• The provision of gambling education in schools should be assessed both for impact and adequacy of gambling education policies.

Treatment:

  • The report stressed how the NHS has a duty to treat gambling disorder as any other disorder and recommended that NICE should conduct an independent assessment of current treatment options. Allocation of resources and patient referral pathways between treatment providers needs to be further developed.
  • Seeking to address an unusual status quo in the current gambling structure, it was recommended that GambleAware must allow treatment providers who they fund to also raise funds from other sources.

Children and Young people

Products:

  • The report highlighted the impact of gambling on children and young people as a particular area of concern. Recommendations include raising the minimum age for Lottery products and for any online gambling to 18, and that loot boxes should be regulated as games of chance, and therefore should be treated as gambling.

Age verification:

  • A further recommendation was that regular land-based gambling age verification tests should be carried out, with a specific focus on on-course gambling at racecourses. It was also recommended that an appropriate age verification test for online gambling be developed that could be applied industry wide.

Advertising:

  • Despite with wealth of international literature on gambling and advertising, the report recommends that more research should be done to understand the impact of gambling advertising. However, the report did recommend that adverts offering ‘start-up’ offers, or creating a sense of urgency should be banned, and direct marketing inducements to individuals should also be banned.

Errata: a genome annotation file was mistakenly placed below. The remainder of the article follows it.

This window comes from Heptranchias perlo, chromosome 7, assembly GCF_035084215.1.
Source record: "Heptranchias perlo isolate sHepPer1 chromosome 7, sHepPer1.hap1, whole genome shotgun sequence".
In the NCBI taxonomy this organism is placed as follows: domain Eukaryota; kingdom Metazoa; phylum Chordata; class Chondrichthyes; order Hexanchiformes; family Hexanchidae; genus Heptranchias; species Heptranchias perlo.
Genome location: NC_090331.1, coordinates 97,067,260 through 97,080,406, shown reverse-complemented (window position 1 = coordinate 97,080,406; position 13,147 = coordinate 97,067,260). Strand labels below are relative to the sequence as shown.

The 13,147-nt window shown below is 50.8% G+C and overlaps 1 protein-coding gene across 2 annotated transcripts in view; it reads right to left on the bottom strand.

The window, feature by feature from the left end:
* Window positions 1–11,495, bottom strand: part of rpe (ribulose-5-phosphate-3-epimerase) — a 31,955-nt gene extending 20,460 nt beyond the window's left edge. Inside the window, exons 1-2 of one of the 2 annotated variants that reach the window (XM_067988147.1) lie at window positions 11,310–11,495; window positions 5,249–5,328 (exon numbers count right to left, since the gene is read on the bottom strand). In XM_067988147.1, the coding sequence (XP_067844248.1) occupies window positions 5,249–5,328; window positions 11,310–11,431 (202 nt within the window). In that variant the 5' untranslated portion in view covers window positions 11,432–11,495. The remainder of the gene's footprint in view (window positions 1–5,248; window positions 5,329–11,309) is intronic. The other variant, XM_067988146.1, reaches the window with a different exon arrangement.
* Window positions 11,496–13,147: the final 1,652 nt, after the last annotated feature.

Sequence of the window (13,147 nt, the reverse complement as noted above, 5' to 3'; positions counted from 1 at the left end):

Sponsorship:

  • Further items recommend that gambling operators should not be allowed to sponsor sports teams or advertise at or near sports grounds.
  • Perhaps motivated by some FA Cup games only being available through gambling websites in the 2019-20 season, the report recommends that ‘Bet to View’ must be prohibited, and that rights to show football should not be sold to licensed gambling operators.

Summary

Almost all recommendations revolve around tighter regulation of the gambling industry and implementation of greater protection for gamblers. Changes would also generate a wide range of research opportunities. It is, however, perhaps somewhat surprising that the report recommends that gambling remains within the remit of the DCMS, rather than be moved under auspices of the Department for Health Care Services (DHCS). Gambling is increasingly being considered a Public Health issue, therefore is it anomalous that a behaviour the Committee consider to be potential harmful to both mental and physical health, be governed by anything other than a health department.

What comes next?

The Government is scheduled to provide a response to the report by the end of September 2020. The response should detail which recommendations will be implemented, and when and how this will be done. Following the Government response, the House of Lords will debate the report, a debate that will shape the gambling landscape in the UK for the foreseeable future.

There will undoubtedly be a lot of interested parties awaiting the outcome.

 

Dr Sharman is a Research Fellow at the University of East London, and at the National Addiction Centre, Kings College London. His research interests are the influence of within game constructs on gambling behaviour, factors influencing the development and maintenance of disordered gambling behaviour and working with treatment seeking gamblers. His research is primarily funded by the SSA, and he has no links to the gambling industry. Follow him at

@stevesharman81

 

 

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Gambling